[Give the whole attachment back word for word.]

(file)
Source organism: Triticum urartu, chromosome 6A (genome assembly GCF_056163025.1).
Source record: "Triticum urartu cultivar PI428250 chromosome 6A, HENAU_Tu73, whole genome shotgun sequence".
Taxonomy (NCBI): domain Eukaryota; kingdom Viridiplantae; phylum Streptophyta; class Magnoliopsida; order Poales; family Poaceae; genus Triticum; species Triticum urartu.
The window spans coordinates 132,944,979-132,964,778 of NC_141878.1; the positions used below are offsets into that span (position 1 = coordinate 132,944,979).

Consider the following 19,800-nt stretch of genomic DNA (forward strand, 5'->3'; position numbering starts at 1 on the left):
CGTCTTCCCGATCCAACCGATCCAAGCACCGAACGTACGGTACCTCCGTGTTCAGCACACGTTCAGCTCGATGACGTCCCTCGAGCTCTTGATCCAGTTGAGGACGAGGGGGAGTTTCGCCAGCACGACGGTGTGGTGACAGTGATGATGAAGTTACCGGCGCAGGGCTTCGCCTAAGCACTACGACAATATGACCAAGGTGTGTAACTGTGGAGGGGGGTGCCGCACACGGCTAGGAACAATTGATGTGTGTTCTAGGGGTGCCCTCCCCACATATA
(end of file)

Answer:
Source organism: Triticum urartu, chromosome 6A (genome assembly GCF_056163025.1).
Source record: "Triticum urartu cultivar PI428250 chromosome 6A, HENAU_Tu73, whole genome shotgun sequence".
Taxonomy (NCBI): domain Eukaryota; kingdom Viridiplantae; phylum Streptophyta; class Magnoliopsida; order Poales; family Poaceae; genus Triticum; species Triticum urartu.
The window spans coordinates 132,944,979-132,964,778 of NC_141878.1; the positions used below are offsets into that span (position 1 = coordinate 132,944,979).

Consider the following 19,800-nt stretch of genomic DNA (forward strand, 5'->3'; position numbering starts at 1 on the left):
CGTCTTCCCGATCCAACCGATCCAAGCACCGAACGTACGGTACCTCCGTGTTCAGCACACGTTCAGCTCGATGACGTCCCTCGAGCTCTTGATCCAGTTGAGGACGAGGGGGAGTTTCGCCAGCACGACGGTGTGGTGACAGTGATGATGAAGTTACCGGCGCAGGGCTTCGCCTAAGCACTACGACAATATGACCAAGGTGTGTAACTGTGGAGGGGGGTGCCGCACACGGCTAGGAACAATTGATGTGTGTTCTAGGGGTGCCCTCCCCACATATA